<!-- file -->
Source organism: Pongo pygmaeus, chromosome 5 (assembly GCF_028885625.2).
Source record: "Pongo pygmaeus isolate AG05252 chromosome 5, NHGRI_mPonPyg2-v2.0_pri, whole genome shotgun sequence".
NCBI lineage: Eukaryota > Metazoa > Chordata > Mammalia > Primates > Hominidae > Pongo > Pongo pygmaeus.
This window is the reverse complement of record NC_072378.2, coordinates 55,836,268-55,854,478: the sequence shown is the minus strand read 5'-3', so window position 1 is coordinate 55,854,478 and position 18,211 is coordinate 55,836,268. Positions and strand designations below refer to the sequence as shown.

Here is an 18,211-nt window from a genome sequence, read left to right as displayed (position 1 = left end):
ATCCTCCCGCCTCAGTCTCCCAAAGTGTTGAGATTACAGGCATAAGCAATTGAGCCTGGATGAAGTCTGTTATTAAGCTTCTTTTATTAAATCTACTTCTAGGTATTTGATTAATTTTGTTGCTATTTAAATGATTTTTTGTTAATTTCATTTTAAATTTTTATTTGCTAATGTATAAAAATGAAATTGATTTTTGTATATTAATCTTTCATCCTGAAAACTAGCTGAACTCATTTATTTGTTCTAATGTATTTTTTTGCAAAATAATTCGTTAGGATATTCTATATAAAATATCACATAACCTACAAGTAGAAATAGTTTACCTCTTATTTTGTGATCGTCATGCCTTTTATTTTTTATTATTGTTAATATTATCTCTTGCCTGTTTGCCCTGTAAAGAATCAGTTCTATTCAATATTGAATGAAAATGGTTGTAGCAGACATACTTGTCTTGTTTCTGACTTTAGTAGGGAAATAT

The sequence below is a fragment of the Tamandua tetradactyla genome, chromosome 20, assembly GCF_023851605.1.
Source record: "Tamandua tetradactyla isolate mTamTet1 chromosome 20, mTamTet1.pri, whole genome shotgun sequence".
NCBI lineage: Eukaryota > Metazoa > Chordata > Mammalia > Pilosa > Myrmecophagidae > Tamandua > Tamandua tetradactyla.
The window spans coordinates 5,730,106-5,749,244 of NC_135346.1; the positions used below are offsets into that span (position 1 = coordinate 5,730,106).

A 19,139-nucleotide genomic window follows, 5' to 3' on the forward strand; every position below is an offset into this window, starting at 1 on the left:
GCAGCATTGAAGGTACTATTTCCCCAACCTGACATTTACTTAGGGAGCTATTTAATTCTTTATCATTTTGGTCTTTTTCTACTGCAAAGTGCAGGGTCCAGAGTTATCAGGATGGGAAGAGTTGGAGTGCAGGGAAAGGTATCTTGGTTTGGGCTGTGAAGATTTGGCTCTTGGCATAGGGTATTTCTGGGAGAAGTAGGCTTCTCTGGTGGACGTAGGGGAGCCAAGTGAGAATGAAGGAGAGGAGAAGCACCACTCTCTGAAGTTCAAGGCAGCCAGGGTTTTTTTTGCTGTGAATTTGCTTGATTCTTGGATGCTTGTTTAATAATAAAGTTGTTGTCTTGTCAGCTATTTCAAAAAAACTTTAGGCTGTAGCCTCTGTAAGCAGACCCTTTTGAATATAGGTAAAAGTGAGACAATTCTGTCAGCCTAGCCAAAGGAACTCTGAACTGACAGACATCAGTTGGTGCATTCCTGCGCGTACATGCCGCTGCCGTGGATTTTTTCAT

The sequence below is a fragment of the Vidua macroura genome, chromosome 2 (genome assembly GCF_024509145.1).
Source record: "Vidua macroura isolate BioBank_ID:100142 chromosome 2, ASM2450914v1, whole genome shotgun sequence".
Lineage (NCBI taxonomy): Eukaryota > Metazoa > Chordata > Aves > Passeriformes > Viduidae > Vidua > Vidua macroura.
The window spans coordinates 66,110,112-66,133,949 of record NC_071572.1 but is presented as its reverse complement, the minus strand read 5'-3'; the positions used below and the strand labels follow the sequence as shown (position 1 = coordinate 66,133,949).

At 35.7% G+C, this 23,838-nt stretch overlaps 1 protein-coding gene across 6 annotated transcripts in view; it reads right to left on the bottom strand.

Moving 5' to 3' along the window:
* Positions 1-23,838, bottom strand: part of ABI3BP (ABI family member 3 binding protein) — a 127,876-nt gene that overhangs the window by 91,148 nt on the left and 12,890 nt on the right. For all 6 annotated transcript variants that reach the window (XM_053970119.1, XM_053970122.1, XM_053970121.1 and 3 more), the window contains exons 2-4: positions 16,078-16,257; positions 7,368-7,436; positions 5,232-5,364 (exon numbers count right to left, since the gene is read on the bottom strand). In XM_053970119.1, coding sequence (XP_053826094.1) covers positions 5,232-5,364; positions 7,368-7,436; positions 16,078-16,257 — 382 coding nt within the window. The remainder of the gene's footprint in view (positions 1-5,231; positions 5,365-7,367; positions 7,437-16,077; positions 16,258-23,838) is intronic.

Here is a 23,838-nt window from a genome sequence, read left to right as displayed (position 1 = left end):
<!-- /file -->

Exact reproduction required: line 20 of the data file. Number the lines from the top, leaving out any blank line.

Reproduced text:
Here is a 23,838-nt window from a genome sequence, read left to right as displayed (position 1 = left end):